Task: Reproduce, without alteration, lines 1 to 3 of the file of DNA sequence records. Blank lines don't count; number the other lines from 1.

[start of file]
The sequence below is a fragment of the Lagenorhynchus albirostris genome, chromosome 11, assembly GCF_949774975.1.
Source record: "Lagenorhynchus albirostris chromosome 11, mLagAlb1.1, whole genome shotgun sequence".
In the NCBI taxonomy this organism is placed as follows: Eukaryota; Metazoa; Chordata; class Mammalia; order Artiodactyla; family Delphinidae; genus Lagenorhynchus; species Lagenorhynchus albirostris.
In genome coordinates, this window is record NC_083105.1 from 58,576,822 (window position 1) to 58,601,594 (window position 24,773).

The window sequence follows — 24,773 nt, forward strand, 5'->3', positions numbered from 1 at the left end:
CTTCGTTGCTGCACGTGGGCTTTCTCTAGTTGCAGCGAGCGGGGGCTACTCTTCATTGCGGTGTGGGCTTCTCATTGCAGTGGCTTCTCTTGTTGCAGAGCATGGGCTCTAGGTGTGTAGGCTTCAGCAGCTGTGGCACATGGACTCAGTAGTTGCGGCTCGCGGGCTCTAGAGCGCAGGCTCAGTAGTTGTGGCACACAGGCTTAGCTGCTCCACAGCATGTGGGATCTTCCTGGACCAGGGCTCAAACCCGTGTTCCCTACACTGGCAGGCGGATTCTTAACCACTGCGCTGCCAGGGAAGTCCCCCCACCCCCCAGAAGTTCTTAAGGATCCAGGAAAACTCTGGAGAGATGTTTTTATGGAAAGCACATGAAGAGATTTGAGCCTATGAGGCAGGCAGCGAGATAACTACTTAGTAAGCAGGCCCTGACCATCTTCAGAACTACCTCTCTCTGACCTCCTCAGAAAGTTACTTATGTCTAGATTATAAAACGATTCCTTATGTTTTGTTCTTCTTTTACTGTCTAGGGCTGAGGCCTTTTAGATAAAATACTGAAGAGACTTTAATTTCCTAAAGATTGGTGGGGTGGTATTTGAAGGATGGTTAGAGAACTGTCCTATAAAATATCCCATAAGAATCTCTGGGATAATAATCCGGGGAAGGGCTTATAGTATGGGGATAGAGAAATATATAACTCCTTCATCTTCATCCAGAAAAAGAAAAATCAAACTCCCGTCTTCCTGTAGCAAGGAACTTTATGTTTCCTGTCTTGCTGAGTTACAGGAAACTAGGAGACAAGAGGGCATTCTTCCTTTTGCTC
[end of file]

The sequence below is a fragment of the Lagenorhynchus albirostris genome, chromosome 11, assembly GCF_949774975.1.
Source record: "Lagenorhynchus albirostris chromosome 11, mLagAlb1.1, whole genome shotgun sequence".
In the NCBI taxonomy this organism is placed as follows: Eukaryota; Metazoa; Chordata; class Mammalia; order Artiodactyla; family Delphinidae; genus Lagenorhynchus; species Lagenorhynchus albirostris.